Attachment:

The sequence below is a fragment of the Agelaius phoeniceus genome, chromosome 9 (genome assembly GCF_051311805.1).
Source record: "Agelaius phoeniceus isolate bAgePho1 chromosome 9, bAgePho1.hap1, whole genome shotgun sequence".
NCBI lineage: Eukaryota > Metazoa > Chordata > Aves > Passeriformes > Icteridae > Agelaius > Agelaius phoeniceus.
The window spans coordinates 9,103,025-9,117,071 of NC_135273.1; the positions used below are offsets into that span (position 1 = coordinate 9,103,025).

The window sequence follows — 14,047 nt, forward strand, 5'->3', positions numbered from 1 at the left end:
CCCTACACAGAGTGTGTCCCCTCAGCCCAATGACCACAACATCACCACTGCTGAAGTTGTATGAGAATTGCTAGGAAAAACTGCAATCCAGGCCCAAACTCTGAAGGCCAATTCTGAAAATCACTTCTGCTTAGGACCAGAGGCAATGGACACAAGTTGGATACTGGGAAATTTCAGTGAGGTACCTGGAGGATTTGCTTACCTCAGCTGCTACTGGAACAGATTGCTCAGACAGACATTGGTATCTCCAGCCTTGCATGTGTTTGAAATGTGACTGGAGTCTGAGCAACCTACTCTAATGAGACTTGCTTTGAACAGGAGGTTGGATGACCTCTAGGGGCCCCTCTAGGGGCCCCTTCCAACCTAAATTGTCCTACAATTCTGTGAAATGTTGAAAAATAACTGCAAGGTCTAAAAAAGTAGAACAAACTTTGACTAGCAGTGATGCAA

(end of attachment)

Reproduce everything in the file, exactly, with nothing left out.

The sequence below is a fragment of the Agelaius phoeniceus genome, chromosome 9 (genome assembly GCF_051311805.1).
Source record: "Agelaius phoeniceus isolate bAgePho1 chromosome 9, bAgePho1.hap1, whole genome shotgun sequence".
NCBI lineage: Eukaryota > Metazoa > Chordata > Aves > Passeriformes > Icteridae > Agelaius > Agelaius phoeniceus.
The window spans coordinates 9,103,025-9,117,071 of NC_135273.1; the positions used below are offsets into that span (position 1 = coordinate 9,103,025).

The window sequence follows — 14,047 nt, forward strand, 5'->3', positions numbered from 1 at the left end:
CCCTACACAGAGTGTGTCCCCTCAGCCCAATGACCACAACATCACCACTGCTGAAGTTGTATGAGAATTGCTAGGAAAAACTGCAATCCAGGCCCAAACTCTGAAGGCCAATTCTGAAAATCACTTCTGCTTAGGACCAGAGGCAATGGACACAAGTTGGATACTGGGAAATTTCAGTGAGGTACCTGGAGGATTTGCTTACCTCAGCTGCTACTGGAACAGATTGCTCAGACAGACATTGGTATCTCCAGCCTTGCATGTGTTTGAAATGTGACTGGAGTCTGAGCAACCTACTCTAATGAGACTTGCTTTGAACAGGAGGTTGGATGACCTCTAGGGGCCCCTCTAGGGGCCCCTTCCAACCTAAATTGTCCTACAATTCTGTGAAATGTTGAAAAATAACTGCAAGGTCTAAAAAAGTAGAACAAACTTTGACTAGCAGTGATGCAA